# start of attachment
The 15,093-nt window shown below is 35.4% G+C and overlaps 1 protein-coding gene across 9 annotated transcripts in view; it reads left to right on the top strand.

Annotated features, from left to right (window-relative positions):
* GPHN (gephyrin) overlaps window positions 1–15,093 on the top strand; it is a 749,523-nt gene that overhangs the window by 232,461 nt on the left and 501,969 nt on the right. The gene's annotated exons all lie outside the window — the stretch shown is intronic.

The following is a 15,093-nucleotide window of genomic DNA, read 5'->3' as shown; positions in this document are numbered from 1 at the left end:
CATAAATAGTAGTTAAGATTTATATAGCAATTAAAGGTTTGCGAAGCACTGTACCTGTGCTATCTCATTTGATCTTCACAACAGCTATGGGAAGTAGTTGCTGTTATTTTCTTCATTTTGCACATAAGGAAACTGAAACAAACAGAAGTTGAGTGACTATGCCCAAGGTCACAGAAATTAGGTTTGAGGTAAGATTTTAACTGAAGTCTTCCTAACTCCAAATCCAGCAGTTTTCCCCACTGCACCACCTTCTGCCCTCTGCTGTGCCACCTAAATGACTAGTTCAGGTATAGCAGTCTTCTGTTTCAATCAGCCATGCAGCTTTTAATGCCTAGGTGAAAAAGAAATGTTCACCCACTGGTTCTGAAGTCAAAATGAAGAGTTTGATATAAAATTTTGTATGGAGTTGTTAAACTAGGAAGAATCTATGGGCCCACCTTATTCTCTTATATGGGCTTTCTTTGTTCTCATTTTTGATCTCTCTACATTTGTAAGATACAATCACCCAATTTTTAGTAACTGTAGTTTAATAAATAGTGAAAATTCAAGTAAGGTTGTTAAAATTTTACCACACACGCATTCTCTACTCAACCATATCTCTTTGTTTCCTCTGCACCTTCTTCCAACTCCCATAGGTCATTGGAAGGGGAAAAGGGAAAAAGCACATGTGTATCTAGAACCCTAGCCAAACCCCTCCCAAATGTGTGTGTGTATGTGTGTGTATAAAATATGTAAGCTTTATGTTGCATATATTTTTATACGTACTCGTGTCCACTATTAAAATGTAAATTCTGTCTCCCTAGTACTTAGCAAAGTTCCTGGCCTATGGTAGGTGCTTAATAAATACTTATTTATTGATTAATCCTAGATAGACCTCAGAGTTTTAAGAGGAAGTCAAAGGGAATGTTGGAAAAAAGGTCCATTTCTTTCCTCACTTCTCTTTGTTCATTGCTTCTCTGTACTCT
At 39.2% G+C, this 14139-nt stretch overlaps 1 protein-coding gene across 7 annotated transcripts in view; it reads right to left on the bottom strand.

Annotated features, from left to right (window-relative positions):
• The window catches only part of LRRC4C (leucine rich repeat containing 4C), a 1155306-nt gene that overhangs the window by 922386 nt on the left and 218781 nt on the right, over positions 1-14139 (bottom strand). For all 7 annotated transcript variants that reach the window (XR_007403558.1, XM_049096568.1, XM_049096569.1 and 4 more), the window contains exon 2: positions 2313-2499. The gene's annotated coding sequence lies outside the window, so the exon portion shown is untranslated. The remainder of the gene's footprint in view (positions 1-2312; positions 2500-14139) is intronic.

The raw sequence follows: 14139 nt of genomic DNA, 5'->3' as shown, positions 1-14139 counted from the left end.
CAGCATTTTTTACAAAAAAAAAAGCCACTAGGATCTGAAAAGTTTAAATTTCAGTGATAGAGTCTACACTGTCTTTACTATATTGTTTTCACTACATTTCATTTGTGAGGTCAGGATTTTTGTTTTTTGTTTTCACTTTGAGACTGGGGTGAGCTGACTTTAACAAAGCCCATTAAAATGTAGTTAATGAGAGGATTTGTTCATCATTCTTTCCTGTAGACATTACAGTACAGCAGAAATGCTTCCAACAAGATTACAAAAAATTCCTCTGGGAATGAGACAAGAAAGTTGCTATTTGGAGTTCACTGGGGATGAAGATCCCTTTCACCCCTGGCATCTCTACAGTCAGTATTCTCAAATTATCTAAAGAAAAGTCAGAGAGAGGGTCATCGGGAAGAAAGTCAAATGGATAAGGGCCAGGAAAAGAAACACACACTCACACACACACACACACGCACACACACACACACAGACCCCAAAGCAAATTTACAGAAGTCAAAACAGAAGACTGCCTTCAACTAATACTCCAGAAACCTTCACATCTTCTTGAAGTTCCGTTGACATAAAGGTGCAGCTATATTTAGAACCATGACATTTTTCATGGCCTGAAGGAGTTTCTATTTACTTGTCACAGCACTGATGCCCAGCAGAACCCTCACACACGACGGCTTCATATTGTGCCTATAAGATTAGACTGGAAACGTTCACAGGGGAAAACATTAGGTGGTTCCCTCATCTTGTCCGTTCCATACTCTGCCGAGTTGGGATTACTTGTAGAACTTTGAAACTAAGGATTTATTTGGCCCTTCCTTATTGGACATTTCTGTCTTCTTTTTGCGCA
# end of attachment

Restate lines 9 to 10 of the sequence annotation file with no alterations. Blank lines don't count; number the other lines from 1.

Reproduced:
The raw sequence follows: 14139 nt of genomic DNA, 5'->3' as shown, positions 1-14139 counted from the left end.
CAGCATTTTTTACAAAAAAAAAAGCCACTAGGATCTGAAAAGTTTAAATTTCAGTGATAGAGTCTACACTGTCTTTACTATATTGTTTTCACTACATTTCATTTGTGAGGTCAGGATTTTTGTTTTTTGTTTTCACTTTGAGACTGGGGTGAGCTGACTTTAACAAAGCCCATTAAAATGTAGTTAATGAGAGGATTTGTTCATCATTCTTTCCTGTAGACATTACAGTACAGCAGAAATGCTTCCAACAAGATTACAAAAAATTCCTCTGGGAATGAGACAAGAAAGTTGCTATTTGGAGTTCACTGGGGATGAAGATCCCTTTCACCCCTGGCATCTCTACAGTCAGTATTCTCAAATTATCTAAAGAAAAGTCAGAGAGAGGGTCATCGGGAAGAAAGTCAAATGGATAAGGGCCAGGAAAAGAAACACACACTCACACACACACACACACGCACACACACACACACAGACCCCAAAGCAAATTTACAGAAGTCAAAACAGAAGACTGCCTTCAACTAATACTCCAGAAACCTTCACATCTTCTTGAAGTTCCGTTGACATAAAGGTGCAGCTATATTTAGAACCATGACATTTTTCATGGCCTGAAGGAGTTTCTATTTACTTGTCACAGCACTGATGCCCAGCAGAACCCTCACACACGACGGCTTCATATTGTGCCTATAAGATTAGACTGGAAACGTTCACAGGGGAAAACATTAGGTGGTTCCCTCATCTTGTCCGTTCCATACTCTGCCGAGTTGGGATTACTTGTAGAACTTTGAAACTAAGGATTTATTTGGCCCTTCCTTATTGGACATTTCTGTCTTCTTTTTGCGCA